CLARE GAA players are spending up to 10 hours at University Hospital Limerick’s (UHL) emergency department with injuries, which could easily be treated in Ennis, if opening hours are extended.
That’s according to a member of the HSE West Forum, who expressed frustration at the length of time that players are spending in the overcrowded emergency department in Limerick.
During a discussion at a forum meeting in Galway, Councillor Ann Norton claimed it had been put to her that arriving in UHL by ambulance would avoid chronic waiting times on trolleys for admission to the hospital.
The previous government was subject to sustained criticism over its decision to remove 24-hour emergency services from Ennis and Nenagh Hospitals in April 2009. A minor injury clinic now operates in the two hospitals from 8am to 8pm. Round-the-clock emergency services in Ennis and Nenagh have not been restored by the Fine Gael/Labour coalition, despite public representatives voicing their opposition before services were removed.
Limerick Sinn Féin Councillor Malachy McCreesh tabled a motion, asking that the HSE extend opening hours from 8pm to 10, 11 or 12 midnight.
HSE West Forum chairman, Councillor Tom McNamara, called on the Department of Health to provide the necessary funding to upgrade Ennis to a Model Three Hospital, with 24-hour emergency services. Stating the Mid-West is the only region without such a hospital, Councillor McNamara said this development is necessary to provide a safe, quality and excellent health service for the region.
“There is a crisis in the accident and emergency department in UHL. Ennis Hospital lost its 24-hour A&E in April 2009, on the back of a HIQA report. Another HIQA report, which was published earlier this year, highlighted serious shortcomings in the UHL A&E, where Ennis Hospital’s A&E were transferred to.
“A purpose-built new emergency department will not be built in UHL until 2016. The current emergency department is not fit for purpose. Something needs to be done. The Mid-West needs a Model Three Hospital, the same as every other hospital group.
“Because of Clare’s remoteness and the long distances patients have to travel to get treatment in UHL, Ennis should become a Model Three Hospital,” he said.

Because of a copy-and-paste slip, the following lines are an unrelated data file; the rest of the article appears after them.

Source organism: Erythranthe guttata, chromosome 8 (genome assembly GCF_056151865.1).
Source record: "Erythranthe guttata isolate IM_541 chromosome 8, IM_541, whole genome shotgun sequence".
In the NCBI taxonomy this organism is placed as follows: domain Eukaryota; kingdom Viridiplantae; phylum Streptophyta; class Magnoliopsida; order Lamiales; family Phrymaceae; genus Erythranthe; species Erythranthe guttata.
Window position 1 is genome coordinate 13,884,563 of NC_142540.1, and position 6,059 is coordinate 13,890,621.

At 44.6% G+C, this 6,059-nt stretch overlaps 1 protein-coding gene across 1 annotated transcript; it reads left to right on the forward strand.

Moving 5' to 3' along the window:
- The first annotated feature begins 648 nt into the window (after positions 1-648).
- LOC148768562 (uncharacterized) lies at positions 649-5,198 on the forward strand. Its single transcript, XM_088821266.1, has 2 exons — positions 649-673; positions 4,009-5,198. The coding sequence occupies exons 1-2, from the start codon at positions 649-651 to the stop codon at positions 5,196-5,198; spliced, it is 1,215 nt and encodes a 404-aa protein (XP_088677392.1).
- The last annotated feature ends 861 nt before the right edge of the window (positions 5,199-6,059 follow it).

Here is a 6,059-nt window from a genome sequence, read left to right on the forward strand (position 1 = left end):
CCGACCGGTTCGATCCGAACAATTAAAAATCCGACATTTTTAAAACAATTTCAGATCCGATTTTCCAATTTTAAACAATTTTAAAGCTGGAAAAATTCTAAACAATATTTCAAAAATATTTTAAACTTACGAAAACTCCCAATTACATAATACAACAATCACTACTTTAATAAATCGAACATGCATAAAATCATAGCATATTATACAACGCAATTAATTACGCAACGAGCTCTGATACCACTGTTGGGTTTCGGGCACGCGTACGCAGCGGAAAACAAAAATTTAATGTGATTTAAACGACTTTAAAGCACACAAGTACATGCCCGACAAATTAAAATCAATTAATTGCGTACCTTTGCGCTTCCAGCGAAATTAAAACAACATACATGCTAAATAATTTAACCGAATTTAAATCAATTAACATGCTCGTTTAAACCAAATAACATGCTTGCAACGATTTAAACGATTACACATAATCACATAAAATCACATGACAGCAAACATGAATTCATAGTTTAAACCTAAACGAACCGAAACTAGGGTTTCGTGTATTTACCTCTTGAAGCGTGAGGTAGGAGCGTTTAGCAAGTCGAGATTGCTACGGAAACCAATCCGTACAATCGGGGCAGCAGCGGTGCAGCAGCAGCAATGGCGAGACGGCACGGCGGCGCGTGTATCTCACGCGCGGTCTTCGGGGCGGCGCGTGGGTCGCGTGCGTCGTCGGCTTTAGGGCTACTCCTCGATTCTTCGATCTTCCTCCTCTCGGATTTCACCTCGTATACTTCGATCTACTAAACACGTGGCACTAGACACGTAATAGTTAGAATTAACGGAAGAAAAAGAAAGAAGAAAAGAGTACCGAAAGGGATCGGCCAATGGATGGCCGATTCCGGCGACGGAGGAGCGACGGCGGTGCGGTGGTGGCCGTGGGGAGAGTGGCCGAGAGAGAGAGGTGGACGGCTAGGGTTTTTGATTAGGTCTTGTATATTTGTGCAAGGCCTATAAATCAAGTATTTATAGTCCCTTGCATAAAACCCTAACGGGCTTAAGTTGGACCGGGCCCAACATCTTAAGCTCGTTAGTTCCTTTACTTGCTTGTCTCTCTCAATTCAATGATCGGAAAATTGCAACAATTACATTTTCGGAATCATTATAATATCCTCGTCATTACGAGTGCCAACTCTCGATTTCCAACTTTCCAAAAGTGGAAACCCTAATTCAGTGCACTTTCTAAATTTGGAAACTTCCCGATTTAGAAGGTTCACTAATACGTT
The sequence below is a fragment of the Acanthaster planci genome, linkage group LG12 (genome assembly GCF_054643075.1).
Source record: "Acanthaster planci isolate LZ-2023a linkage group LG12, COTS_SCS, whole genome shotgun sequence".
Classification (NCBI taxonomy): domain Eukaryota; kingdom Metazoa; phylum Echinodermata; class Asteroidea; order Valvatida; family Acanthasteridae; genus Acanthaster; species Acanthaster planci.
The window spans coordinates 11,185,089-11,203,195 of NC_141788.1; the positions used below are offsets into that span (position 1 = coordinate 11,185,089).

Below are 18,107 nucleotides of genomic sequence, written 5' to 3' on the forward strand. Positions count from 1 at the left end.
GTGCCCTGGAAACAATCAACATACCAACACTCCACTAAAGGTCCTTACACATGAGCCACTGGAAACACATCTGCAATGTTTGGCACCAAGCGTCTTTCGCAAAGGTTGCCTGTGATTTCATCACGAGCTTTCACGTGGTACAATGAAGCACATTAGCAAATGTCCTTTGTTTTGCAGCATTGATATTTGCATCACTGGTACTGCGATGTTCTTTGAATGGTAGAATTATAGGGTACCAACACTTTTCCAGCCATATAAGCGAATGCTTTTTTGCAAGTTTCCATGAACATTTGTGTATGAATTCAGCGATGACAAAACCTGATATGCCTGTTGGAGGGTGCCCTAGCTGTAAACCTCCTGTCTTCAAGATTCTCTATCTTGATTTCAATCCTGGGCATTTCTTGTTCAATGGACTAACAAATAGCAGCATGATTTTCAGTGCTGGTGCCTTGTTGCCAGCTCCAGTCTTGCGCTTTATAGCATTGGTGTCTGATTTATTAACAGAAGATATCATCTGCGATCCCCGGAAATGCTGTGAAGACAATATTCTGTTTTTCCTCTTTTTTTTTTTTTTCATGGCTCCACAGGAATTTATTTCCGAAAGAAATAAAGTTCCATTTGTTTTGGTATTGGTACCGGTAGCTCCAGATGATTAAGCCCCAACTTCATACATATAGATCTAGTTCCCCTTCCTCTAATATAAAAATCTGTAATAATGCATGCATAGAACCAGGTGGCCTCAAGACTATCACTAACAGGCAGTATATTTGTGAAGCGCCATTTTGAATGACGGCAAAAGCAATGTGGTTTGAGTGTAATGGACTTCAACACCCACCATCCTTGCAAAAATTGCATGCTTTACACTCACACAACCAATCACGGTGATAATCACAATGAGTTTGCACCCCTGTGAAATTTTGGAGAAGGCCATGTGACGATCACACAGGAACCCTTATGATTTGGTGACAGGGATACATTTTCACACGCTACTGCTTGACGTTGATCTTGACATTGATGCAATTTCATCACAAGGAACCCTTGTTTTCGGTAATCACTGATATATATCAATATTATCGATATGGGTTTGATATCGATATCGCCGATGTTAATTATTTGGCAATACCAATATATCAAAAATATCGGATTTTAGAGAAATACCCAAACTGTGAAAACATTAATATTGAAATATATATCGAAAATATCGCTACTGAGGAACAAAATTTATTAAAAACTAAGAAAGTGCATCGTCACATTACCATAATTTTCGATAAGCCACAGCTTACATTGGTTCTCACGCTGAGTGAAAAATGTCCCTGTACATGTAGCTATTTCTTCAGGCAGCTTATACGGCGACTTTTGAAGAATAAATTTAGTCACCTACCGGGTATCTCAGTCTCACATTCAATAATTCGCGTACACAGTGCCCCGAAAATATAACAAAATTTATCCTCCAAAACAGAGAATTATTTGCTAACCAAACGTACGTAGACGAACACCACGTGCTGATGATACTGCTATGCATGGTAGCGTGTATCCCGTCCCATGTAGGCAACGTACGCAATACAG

Councillor McCreesh stated during the recent summer period that there were numerous cases of reasonably minor sporting injuries that were treated in UHL, which could easily have been completed in Ennis or Nenagh.
Councillor Ann Norton said the emergency department in Ennis should not be closed at 8pm in winter or summer.
“I would prefer to see someone going into Ennis on a wet or frosty night than going to UHL and putting themselves at even more risk,” she said.
Describing UHL as a “crazy place”, Councillor John Carroll said people with minor sporting injuries had to spend between eight and 10 hours waiting for treatment in UHL.
Councillor David Doran said the proposal was a “no-brainer”, as it does not make sense to have patients from Clare and North Tipperary travelling into UHL where there is already a serious “logjam” of patients.
Acting UHL hospitals’ group chief executive officer, Noreen Spillane, said the HSE would welcome an increased use of Ennis and Nenagh hospitals.
She said their data shows the two hospitals are underutilised, which wouldn’t support extending the hours for a small group of patients. This proposal would have to be seriously considered given the cost involved.
Councillor McCreesh asked if the HSE would consider this measure during the summer months. Ms Spillane replied the numbers using these two units during the summer were very low.
However, Councillor Carroll argued that people from Clare or North Tipperary couldn’t be showing up in statistics as using their local injury units, which are closed after 8pm. Stating a lot of patients are transported directly into UHL, he felt the cost of extending the emergency opening hours in the two hospitals would be miniscule.
Ms Spillane said they also record who comes into UHL from the two neighbouring counties.
Councillor Norton said Ennis is an ideal location for a Model Three Hospital and stressed the current trolley waiting times are not acceptable.
However, Ms Spillane said if converted into a Model Three Hospital, it would require a critical care unit and this overall conversion may not be in the best interest of patients.
Acknowledging this proposal has been discussed, she said a new Model Three Hospital would probably be an additional Model Three with a big population. With the increasing emphasis on specialisation, she said it would be better to support UHL in terms of rotas and rosters.
She said to treat serious conditions, like stroke, a hospital needs someone who is skilled in thrombolysis while patients with serious coronary illnesses now go straight to the CAT lab in Limerick.
She added that providing a critical care unit in Ennis would lead to a duplication of consultants and non-consultant hospital doctors.